Next stop, the Balnuaran of Clava. Three of the many cairns in this area, situated in a wooded glade, with attendant stone circles. A beautiful spot, but we didn't get long here as a coach-full of huge American tourists turned up and began to squeeze through the entrance, shattering the ambience of the place (I've never seen so much hardware in my life - video cameras, dicta-phones.... bet the BBC aren't as well equipped as this lot!).

Also worth a visit just around the corner (while your there) is the Culloden Battlefield. Again, not a prehistoric site, but interesting non-the-less to see where it all came to an end. A very poignant place.

Ilkley Moor

Managed to fit a couple of trips onto the moor in with a couple of Ambient Rambles around the Dales, staying with friends at the study centre on Malham Tarn. The first being in Autumn 2000, my first time back on the moor for nine years, with a quick stomp up to the Twelve Apostles. I was disappointed to find that a couple of stones had fallen since my last visit. A thin pointed stone at the north eastern point of the circle that had leaned perilously a few years ago, had now completely fallen and lays partially embedded on the ground. Also, a low, flat stone that had stood on it's longest edge had fallen and been re-erected nearby on it's short edge. Many of the stones that had lain loose had been propped up with small rocks.

Upon leaving the circle and making our way back down the boardwalk, a plane circling Leeds/Bradford Airport skimmed low over the top of the moor and turned up into sky above us. Quite a sight!!

We returned to the dales the next spring, this time with Shaun along too, and fitted a day on Ilkley Moor in. I did my usual route over the moor - Cow n' Calf, Haystack, Backstone Beck, Twelve Apostles, The Grubstones, Little Skirtfull, Idol Stone and the Pancake Stone.

While we approached the Grubstones, I notice some folk on a quadbike tearing up n' down the moor. "Rich kids from Ilkley" I thought at first. We reached the gamekeeper's hut and found the small path through the heather down to the Grubstones. No sooner had we reached the circle than I saw the quadbike twatting across the heather towards us. It was the flaming Gamekeeper!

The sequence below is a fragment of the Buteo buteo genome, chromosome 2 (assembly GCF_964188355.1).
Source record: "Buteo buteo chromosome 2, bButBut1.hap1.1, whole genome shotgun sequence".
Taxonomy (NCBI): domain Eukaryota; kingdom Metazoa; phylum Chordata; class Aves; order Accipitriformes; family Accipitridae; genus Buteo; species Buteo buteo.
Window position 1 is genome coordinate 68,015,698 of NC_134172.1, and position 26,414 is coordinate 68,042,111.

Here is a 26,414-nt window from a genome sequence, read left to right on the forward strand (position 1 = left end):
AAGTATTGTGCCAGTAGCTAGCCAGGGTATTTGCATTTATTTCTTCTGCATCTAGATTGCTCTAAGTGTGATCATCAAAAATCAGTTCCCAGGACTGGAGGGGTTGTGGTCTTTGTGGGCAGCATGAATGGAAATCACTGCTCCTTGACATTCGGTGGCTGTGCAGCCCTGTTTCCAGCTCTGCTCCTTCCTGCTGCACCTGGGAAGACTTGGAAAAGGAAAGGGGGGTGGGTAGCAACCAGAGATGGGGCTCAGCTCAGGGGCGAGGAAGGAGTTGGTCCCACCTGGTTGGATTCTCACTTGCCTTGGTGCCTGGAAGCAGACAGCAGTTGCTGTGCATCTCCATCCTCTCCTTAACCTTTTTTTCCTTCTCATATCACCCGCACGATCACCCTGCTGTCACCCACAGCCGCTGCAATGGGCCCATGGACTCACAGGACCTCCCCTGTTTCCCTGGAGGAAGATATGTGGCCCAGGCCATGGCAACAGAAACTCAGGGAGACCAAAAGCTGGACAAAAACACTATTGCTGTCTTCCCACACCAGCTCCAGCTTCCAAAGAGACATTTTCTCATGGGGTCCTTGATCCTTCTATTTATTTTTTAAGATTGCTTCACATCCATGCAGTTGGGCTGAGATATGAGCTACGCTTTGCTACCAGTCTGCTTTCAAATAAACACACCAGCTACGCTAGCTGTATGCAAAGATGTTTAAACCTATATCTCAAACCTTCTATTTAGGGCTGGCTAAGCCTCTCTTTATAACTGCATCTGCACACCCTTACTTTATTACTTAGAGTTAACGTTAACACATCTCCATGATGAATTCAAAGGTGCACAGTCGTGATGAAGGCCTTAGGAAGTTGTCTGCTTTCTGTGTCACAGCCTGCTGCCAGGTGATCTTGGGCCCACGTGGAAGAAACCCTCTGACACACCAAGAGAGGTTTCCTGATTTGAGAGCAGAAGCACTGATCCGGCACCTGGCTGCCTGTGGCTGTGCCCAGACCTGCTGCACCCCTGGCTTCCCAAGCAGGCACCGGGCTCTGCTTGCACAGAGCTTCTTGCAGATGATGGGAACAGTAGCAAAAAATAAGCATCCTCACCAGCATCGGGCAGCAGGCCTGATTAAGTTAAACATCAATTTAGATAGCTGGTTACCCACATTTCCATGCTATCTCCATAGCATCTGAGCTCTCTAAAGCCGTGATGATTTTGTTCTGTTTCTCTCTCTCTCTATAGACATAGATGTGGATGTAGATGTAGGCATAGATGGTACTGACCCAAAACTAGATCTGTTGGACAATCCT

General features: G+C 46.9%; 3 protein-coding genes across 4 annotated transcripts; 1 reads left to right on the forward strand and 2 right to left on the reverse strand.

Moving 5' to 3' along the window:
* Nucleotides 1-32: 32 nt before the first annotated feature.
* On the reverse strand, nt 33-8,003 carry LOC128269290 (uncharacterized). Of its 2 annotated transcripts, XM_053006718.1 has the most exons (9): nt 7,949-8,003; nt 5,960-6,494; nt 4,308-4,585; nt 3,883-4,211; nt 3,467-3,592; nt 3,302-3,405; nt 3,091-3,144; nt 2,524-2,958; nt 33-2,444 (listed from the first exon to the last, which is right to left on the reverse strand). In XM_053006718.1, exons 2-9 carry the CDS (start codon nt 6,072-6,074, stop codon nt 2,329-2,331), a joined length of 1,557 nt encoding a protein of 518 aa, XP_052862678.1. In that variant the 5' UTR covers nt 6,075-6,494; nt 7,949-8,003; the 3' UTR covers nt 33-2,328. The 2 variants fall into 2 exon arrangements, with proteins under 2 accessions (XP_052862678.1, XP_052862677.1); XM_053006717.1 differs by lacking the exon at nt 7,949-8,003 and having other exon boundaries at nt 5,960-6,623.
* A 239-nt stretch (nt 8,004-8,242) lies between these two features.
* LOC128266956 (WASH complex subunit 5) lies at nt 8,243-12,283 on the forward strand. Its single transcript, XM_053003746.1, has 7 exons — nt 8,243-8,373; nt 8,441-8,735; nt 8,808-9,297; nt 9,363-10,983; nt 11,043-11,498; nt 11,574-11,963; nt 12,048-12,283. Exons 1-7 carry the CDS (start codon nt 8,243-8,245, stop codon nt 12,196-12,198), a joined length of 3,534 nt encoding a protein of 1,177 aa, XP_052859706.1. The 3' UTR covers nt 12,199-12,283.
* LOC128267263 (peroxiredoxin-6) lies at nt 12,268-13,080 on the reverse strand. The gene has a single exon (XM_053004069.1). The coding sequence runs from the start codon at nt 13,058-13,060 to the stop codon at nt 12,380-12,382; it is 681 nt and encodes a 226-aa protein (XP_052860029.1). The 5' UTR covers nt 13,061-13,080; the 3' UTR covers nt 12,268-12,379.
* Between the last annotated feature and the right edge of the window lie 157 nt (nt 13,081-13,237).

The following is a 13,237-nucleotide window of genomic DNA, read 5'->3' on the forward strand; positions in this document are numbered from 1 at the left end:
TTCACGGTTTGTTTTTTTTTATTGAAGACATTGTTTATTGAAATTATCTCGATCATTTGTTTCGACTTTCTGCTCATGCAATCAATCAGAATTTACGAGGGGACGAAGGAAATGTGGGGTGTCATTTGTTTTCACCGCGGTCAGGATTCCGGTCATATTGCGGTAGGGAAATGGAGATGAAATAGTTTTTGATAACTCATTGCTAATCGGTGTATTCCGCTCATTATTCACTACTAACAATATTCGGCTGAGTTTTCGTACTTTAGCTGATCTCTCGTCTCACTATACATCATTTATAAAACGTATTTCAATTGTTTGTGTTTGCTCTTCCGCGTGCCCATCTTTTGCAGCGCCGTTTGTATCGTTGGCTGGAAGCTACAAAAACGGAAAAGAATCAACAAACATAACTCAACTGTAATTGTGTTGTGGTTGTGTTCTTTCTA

"What you doin' here" he shouted at us.

"Just looking at the circle mate" I replied.

"Keep t'fooking path. You're disturbing the grouse".

I pointed out that we'd quietly walked down a path disturbing nothing, whilst he'd just torn up about 20 yards of open heather with his four big wheels.... it didn't go down well.

"If it were up to me I wouldn't let no fookin' c*nt up here"

"Good job it isn't then!.... hang on a minute, you've just called us f*cking c*nts!"

And so it carried on until we walked off n' left him to it. He got back on his bike with his two square-headed kids and rode off to find someone else to take a pop at. Sure enough, he was back ten minutes later to see if he could catch us in the circle! He became the winner of our first 'Ambient Rambler's Monumental Twat of the Week Award'!

So a word of warning to those who like to frequent Ikley Moor... if you see someone on a quadbike, avoid him n' wait for him to sod off before you wander off the path.


A bit of a flying visit this one as we were passing through Grassington. A hop over a rickety old dry-stone wall, scamper uphill a while and a bit of a search over scrubby, boulder strewn ground. A very small, low circle, not obvious until you're right on top of it.... lots of sheep shit too.
This image appears as part of the blog post
The Ambient Rambler's Book of Journey - Various Rambles
Kozmik_Ken Image Credit: Andy H
Posted by Kozmik_Ken
1st October 2003ce
NB: Unless otherwise stated, this image is protected under the copyright of the original poster and may not be re-used without permission.